I was lucky to get my first job before I graduated. Besides the job, there was plenty to thank my lucky stars about – the company was prestigious; the staff young and intelligent; the office swanky. Then came the work itself; the challenges the work presented were thrilling and gave me a new rush every day; and demands it made of me were met without a second thought. I dived in head first into these rough waters with the notion that calm seas do not make skillful sailors. And a skillful sailor did I become. As the days went by, I developed a deep seated belief that I would get nowhere without my job. Worse still, I believed that my job would get nowhere without me. Looking back, I forgive myself for this naivety. Being young, and eager to make my mark where it counted the most, when it counted the most, is my only defense. But then again, we are allowed this sort of distorted thinking at least once in our careers, yes?
With time, the invincibility turned to fear. Fear when I realized that I was merely a cog in well-oiled machine that could be replaced at any time. What would happen if I was ‘replaced’? Well, I believed that I would wake up the following morning and the sun would refuse to rise. I imagined a day full of darkness and sorrow, emptiness and loss; helplessness because I did not know what to do with my day.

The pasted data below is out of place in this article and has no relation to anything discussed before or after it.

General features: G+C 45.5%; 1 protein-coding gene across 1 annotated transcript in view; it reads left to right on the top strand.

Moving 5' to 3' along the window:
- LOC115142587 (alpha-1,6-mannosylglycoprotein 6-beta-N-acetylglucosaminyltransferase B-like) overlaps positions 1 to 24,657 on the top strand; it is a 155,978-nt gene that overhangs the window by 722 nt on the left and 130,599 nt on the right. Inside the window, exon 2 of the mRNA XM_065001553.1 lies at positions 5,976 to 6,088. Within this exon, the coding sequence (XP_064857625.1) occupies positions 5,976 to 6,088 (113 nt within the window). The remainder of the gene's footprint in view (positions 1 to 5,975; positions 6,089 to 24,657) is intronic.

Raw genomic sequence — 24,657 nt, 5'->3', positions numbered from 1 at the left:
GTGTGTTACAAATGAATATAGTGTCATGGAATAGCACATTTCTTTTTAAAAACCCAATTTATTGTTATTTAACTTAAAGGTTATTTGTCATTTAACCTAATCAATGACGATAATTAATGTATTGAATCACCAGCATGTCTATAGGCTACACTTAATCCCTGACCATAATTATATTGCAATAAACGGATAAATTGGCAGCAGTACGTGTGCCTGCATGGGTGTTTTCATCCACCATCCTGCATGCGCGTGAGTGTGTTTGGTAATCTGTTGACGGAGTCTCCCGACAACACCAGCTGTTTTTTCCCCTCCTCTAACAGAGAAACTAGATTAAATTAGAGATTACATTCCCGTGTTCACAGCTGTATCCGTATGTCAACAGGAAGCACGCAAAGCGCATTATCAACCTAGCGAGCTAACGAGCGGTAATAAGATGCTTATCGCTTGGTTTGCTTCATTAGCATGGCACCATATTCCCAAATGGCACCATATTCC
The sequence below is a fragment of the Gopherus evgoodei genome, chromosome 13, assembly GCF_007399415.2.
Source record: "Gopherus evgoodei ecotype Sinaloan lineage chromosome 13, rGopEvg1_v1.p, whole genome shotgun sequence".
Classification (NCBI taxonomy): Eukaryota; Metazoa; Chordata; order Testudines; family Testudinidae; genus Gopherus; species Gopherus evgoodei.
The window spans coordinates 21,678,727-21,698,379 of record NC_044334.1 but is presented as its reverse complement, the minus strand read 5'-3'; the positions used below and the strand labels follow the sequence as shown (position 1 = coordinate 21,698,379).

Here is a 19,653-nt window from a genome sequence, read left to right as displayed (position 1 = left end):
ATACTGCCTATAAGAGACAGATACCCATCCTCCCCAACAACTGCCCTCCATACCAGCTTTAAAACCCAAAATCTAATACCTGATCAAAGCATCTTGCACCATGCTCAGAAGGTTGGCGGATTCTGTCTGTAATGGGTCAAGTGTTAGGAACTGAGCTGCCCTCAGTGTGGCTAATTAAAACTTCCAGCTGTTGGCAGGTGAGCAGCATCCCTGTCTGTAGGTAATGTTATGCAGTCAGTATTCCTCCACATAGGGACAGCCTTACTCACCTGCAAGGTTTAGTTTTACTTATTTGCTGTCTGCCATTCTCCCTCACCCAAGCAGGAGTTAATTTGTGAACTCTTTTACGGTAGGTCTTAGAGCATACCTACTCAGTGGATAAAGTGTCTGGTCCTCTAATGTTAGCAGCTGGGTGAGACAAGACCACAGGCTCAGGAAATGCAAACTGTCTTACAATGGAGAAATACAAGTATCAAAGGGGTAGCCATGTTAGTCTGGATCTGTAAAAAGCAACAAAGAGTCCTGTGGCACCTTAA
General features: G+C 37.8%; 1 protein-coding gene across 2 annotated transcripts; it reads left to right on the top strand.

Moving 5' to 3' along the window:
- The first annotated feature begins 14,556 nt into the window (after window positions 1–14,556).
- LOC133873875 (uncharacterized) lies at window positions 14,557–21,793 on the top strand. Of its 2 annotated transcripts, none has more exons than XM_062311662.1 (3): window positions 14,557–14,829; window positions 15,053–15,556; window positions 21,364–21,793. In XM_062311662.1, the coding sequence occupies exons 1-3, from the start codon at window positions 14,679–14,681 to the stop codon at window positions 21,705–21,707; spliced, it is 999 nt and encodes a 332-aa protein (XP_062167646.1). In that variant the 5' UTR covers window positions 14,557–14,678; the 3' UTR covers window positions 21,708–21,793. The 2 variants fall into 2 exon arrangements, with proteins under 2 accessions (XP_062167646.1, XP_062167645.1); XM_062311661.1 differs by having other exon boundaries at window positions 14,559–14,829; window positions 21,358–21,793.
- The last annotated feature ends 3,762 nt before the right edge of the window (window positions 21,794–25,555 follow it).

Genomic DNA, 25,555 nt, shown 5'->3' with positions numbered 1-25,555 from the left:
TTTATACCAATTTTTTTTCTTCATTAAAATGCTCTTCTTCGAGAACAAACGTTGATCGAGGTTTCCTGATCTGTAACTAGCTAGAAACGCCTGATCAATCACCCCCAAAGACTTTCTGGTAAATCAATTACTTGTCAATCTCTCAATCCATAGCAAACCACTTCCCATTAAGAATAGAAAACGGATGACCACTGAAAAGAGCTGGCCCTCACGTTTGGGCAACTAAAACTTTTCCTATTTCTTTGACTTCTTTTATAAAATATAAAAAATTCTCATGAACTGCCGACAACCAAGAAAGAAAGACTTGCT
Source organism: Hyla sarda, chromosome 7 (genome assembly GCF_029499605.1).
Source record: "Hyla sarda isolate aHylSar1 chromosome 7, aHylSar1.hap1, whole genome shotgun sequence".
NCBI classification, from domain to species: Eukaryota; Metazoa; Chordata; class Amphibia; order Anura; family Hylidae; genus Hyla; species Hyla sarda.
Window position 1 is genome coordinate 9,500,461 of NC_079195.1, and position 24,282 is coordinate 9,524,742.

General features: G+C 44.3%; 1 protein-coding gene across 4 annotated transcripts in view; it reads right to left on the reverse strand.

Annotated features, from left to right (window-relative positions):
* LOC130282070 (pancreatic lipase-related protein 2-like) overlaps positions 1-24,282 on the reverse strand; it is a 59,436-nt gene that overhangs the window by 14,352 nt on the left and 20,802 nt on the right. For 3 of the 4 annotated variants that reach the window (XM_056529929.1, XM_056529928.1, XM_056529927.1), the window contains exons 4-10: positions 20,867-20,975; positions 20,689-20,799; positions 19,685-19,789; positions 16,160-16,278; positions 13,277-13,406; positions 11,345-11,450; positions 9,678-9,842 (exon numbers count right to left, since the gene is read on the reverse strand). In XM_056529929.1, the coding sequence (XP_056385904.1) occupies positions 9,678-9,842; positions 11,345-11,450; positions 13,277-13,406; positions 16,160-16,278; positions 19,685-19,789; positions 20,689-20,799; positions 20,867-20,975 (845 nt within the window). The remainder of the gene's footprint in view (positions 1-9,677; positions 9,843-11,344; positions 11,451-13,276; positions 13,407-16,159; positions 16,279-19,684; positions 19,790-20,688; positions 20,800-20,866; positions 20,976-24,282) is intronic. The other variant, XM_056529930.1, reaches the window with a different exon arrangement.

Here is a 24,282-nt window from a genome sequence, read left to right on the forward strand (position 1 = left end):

And then I grew up. Growing up comes with wisdom to scrap away the warped view that we have of our first (real) jobs; the belief that we need the other to breath; to wake up and to live. To exist. What followed was to understand that the fulfillment and joy that I yearned for in my days came from within me, and not from my job or from my work. It comes from satisfying myself first before satisfying the hand that feeds me. Darling, I told myself, emptiness and sorrow are choices that we make; they are not givens that come with not finding your way to your desk every day.
So by the time I was ready to see myself out of my employer’s doors, I had the clarity of mind and peace of heart that had long escaped me. All the pomp and fanfare that I had imagined would come with my farewell was thrown out the window. You know; the party hats, the cake with my name on it, colleagues and friends abandoning their work for the afternoon to listen to my speech. Goodness, I had even wanted a soundtrack, I don’t know, some Kidum? Coldplay maybe? But I got none of that. Instead, I snuck out like a lover does at dawn; in an instant I was gone. And guess what, nothing happened: my universe did not slow down to a grinding halt; the sun did not refuse to set, unsure of whether it would rise the following day. Once the office doors clicked and shut behind me, the buzz of the activity carried on uninterrupted. And just like that – with the snap of a finger – I was a stranger on the outside looking in. I would later be tagged an Alumni.
As you may have guessed, the sun did rise the following morning; it rose as it always did, carried through the day and set at its time. I am still who I was before, only this time I am wiser and my vision clearer. I know that the task that lies ahead of me is in a complete change of attitude. Because once all is said and done, this is the one thing that truly makes the difference between seeing it as unemployment or seeing it as a journey to self-discovery.
I chose to fall on the side of self-discovery.
The last of the slush pile pieces. I owed them an audience. I owed them one last attempt at publishing before everything they ever were about was lost forever. My conscious is now clear.0